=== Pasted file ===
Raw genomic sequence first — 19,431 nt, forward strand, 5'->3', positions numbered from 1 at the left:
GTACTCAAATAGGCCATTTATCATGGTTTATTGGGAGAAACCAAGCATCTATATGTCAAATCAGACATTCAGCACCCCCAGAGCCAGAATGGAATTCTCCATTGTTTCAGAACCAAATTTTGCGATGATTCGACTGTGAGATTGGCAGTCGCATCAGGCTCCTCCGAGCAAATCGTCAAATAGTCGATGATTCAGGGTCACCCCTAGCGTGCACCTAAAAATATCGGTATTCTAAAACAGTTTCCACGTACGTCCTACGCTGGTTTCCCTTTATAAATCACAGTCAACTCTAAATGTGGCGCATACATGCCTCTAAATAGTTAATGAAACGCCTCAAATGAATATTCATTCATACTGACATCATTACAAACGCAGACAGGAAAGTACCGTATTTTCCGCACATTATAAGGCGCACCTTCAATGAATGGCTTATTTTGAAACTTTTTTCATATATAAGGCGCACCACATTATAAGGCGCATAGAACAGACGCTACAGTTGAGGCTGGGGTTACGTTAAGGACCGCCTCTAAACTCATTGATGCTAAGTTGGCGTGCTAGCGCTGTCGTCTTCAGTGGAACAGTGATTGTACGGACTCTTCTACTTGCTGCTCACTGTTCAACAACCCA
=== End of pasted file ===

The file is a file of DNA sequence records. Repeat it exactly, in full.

Raw genomic sequence first — 19,431 nt, forward strand, 5'->3', positions numbered from 1 at the left:
GTACTCAAATAGGCCATTTATCATGGTTTATTGGGAGAAACCAAGCATCTATATGTCAAATCAGACATTCAGCACCCCCAGAGCCAGAATGGAATTCTCCATTGTTTCAGAACCAAATTTTGCGATGATTCGACTGTGAGATTGGCAGTCGCATCAGGCTCCTCCGAGCAAATCGTCAAATAGTCGATGATTCAGGGTCACCCCTAGCGTGCACCTAAAAATATCGGTATTCTAAAACAGTTTCCACGTACGTCCTACGCTGGTTTCCCTTTATAAATCACAGTCAACTCTAAATGTGGCGCATACATGCCTCTAAATAGTTAATGAAACGCCTCAAATGAATATTCATTCATACTGACATCATTACAAACGCAGACAGGAAAGTACCGTATTTTCCGCACATTATAAGGCGCACCTTCAATGAATGGCTTATTTTGAAACTTTTTTCATATATAAGGCGCACCACATTATAAGGCGCATAGAACAGACGCTACAGTTGAGGCTGGGGTTACGTTAAGGACCGCCTCTAAACTCATTGATGCTAAGTTGGCGTGCTAGCGCTGTCGTCTTCAGTGGAACAGTGATTGTACGGACTCTTCTACTTGCTGCTCACTGTTCAACAACCCA